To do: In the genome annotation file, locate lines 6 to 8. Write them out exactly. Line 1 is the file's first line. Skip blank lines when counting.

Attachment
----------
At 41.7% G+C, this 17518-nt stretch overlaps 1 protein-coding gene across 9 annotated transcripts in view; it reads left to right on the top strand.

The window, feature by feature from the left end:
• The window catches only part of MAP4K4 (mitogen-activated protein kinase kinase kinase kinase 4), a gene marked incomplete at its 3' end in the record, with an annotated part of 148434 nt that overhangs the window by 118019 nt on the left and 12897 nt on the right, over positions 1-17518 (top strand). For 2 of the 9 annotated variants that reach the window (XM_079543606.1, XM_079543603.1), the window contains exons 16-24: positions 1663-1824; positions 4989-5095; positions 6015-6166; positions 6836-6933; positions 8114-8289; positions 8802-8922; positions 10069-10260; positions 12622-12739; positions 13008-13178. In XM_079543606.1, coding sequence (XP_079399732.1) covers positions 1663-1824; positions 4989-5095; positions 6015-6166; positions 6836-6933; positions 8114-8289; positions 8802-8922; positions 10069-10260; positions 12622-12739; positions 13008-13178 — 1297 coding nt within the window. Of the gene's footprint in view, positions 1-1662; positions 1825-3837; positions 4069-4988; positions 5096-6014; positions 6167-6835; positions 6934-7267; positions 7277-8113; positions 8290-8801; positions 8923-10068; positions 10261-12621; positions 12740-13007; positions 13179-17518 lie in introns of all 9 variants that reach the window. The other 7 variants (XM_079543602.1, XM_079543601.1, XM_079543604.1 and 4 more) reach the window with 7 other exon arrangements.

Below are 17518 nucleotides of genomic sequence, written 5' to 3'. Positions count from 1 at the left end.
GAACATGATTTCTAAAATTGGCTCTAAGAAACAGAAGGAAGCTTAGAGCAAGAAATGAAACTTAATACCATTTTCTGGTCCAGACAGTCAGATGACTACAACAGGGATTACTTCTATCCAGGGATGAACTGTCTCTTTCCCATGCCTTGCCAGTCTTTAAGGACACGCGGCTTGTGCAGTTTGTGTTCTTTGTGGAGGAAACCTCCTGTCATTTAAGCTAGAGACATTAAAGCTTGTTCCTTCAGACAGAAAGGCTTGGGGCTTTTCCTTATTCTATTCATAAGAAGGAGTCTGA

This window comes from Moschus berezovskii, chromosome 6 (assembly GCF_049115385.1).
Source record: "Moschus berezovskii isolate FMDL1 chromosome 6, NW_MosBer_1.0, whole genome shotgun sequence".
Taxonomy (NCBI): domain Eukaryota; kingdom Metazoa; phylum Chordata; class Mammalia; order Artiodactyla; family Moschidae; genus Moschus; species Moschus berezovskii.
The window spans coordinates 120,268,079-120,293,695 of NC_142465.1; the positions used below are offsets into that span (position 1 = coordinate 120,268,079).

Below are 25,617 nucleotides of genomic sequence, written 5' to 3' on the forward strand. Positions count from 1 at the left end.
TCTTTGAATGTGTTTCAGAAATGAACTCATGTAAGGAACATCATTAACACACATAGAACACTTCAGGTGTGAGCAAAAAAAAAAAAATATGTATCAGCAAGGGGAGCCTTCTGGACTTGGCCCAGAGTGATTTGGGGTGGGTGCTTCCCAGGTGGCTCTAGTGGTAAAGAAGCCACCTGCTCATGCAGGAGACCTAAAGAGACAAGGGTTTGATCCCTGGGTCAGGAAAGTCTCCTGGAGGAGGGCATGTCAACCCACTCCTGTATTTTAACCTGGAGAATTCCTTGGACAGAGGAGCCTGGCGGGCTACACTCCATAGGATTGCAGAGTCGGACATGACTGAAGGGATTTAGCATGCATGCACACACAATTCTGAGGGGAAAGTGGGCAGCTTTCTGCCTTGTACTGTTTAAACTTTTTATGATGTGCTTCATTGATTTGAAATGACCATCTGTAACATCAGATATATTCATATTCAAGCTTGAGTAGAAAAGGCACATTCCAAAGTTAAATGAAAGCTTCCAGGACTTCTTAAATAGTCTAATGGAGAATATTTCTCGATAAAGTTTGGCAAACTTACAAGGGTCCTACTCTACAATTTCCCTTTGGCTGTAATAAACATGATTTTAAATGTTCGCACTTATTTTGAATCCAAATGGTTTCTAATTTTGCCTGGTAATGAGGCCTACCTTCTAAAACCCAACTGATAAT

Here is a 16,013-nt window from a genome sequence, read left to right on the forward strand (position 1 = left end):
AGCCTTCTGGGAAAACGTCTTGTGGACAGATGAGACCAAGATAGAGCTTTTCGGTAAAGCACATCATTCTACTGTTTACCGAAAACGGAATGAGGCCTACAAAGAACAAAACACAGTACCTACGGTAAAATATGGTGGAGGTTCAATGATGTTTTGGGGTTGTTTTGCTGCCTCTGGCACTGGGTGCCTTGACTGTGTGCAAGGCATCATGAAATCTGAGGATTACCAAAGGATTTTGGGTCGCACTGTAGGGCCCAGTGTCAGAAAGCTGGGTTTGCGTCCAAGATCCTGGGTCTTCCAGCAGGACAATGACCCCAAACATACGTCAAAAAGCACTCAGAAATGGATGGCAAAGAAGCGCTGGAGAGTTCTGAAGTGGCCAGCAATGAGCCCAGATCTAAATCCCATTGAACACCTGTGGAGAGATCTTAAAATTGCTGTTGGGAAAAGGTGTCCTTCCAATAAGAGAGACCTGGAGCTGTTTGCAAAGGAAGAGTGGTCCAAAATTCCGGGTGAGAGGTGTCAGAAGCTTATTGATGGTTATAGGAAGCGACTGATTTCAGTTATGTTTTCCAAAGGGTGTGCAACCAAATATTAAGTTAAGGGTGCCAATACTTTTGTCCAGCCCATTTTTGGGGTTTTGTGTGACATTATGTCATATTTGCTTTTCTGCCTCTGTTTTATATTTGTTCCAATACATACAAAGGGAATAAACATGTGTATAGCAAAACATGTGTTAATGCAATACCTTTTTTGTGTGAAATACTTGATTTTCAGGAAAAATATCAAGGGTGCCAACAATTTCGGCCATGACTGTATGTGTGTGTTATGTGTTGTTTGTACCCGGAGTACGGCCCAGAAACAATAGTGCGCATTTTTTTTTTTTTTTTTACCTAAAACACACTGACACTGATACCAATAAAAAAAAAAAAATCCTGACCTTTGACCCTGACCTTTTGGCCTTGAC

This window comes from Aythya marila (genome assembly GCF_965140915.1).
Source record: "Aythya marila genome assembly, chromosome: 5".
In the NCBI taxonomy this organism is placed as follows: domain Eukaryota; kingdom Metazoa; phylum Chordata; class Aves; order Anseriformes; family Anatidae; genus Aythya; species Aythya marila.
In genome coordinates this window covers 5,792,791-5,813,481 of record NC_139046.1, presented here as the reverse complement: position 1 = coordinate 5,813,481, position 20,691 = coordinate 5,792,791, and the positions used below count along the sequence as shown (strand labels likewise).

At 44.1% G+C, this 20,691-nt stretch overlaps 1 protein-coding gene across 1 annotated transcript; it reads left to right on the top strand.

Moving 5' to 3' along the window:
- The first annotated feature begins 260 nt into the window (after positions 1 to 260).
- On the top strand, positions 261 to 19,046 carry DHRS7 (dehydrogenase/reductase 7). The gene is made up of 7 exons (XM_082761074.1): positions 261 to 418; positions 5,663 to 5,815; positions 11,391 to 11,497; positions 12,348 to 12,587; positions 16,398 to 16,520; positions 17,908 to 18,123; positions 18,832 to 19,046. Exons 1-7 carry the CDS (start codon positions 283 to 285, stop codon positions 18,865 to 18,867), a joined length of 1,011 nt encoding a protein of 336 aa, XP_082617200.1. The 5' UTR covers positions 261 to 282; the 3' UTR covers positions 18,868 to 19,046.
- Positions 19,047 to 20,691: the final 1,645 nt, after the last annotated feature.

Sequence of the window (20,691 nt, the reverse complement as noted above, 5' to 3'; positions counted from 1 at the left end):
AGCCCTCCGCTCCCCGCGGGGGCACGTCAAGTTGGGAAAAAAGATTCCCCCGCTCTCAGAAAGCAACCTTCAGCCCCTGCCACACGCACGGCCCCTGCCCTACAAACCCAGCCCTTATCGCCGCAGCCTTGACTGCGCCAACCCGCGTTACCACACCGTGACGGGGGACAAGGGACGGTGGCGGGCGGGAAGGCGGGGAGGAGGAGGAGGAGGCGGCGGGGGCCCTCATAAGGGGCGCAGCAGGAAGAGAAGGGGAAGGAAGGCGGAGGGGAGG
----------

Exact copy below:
This window comes from Moschus berezovskii, chromosome 6 (assembly GCF_049115385.1).
Source record: "Moschus berezovskii isolate FMDL1 chromosome 6, NW_MosBer_1.0, whole genome shotgun sequence".
Taxonomy (NCBI): domain Eukaryota; kingdom Metazoa; phylum Chordata; class Mammalia; order Artiodactyla; family Moschidae; genus Moschus; species Moschus berezovskii.